Jenny got her haircut, $50 including tip, and looks great. We did an afternoon walkabout, after finding a place to park downtown, again $11 for 4.5 hours of parking time. We popped into the Library for a bit of internet time. Libraries are great for this kind of stuff and this one was very good.
It was now 3:30 pm, 93 degrees and full sun. This is when we began our walkabout and a made a couple of errors in direction that cost us time to visit the Audubon Gardens. We walked at least a mile in the wrong direction and got caught in a dead end and had to walk a mile back to get where we were supposed to be. By that time it was too late to tour the garden as they were closing to host a wedding. We were baking at that point and decided to stop for a margarita down on the harbour, at El Meson de Pepe, a Cuban restaurant right at Mallory Square, where the nightly sunset celebration takes place. This celebration is a Key West tradition and people gather here to celebrate the setting of the sun and the beginning of a wild night of bar hopping, eating, etc. The margaritas were good, but $17 for two was a bit steep. We decided to take a walk along the harbour and then come back to El Meson de Pepe for supper.
We walked along the waterfront, where there are boat after boat taking tourists out for a sunset cruise. There must have bee 30 good sized boats, all loading up for the trip. Really touristy. The rest of the waterfront is restaurants and bars catering to the sunset crowd. There is every conceivable tourist shop along Duval Street and in the area surrounding Mallory Square.
We returned to El Meson de Pepe at 6:00 pm for supper. We figured an hour to eat and then we would check out the lead-up to the sunset in the square. Supper was just OK, we tried a platter of sorts, roasted pork, a shredded beef stew, served with plantains, yellow rice and black beans. Adequate, but not as spicy as we would have expected. The worst was yet to come. Our Key Lime pie dessert was served and we were quick to discover that the crust was burnt, which gave a pretty awful aftertaste to an otherwise excellent tasting desert. The waiter brushed off our complaint and said just to eat the parts that were on top. Thus ended the prospect of a good tip for this guy!! Supper was $51.88 and the tip a miserly $4.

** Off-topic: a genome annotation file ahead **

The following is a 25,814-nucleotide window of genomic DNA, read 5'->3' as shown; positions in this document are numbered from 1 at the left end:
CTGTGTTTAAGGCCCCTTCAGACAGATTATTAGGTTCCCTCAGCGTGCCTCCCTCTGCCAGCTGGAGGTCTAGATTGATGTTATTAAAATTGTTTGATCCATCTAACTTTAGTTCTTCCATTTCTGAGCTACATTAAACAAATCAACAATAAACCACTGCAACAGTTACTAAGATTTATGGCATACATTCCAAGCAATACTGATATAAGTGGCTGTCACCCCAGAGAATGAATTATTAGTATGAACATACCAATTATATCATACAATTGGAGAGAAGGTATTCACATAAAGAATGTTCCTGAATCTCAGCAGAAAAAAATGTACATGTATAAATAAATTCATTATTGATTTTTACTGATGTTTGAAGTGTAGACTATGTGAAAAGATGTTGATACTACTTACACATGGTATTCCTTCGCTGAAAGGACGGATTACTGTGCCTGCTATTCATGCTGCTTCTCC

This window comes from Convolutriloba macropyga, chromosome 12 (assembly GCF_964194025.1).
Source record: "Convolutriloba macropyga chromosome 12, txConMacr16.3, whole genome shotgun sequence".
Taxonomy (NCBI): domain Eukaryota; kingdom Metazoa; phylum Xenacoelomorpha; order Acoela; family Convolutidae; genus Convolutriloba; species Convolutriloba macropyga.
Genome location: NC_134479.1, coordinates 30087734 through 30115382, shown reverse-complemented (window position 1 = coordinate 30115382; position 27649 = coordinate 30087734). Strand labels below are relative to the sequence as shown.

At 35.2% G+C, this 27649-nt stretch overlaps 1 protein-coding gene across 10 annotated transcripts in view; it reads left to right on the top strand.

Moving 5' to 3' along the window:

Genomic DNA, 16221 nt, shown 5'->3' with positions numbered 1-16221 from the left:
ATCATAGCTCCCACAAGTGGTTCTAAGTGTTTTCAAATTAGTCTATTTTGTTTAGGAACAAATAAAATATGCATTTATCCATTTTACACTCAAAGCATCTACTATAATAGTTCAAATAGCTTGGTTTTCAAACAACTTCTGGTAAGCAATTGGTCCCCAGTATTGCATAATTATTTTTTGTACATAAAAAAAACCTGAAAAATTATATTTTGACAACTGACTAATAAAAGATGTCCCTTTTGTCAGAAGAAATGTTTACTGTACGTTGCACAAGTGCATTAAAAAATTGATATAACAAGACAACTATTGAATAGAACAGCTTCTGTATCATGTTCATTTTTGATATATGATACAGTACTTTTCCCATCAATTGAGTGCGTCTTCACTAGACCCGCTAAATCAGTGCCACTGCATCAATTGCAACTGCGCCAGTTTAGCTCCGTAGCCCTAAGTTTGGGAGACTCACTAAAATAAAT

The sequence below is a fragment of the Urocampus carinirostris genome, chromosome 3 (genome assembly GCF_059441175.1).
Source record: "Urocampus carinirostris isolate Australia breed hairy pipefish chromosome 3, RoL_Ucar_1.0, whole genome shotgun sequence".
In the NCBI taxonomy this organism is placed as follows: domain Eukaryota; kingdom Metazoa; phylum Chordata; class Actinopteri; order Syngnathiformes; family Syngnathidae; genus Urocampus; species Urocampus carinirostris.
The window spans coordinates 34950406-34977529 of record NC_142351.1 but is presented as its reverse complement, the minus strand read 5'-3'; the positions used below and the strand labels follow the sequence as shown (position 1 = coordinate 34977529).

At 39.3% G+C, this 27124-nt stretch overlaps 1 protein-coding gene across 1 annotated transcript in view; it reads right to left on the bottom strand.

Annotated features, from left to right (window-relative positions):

The lead-up to the sunset is a bunch of street performers, doing the usual lame stuff you find along seashores everywhere, and hawkers of crappy tourist stuff. I lived in Victoria for 20+ years and this is no different that what you would see on the inner harbour there. Cruise ships also stop here. There were several thousand people in the square and we hung in to close to sunset, decided to head off back to the campground. We walked almost a mile back to the car and the bars and restaurants were hopping by 7:45 pm when the sun had set. We left Key West to the young people who would likely party long into the night. Those days are long gone for us.
Our final impression of Key West is a good one. The daytime is for people like us who want to see the old city and its attractions, the night is for the young, who want to drink and party and enjoy all those things we used to when we were young.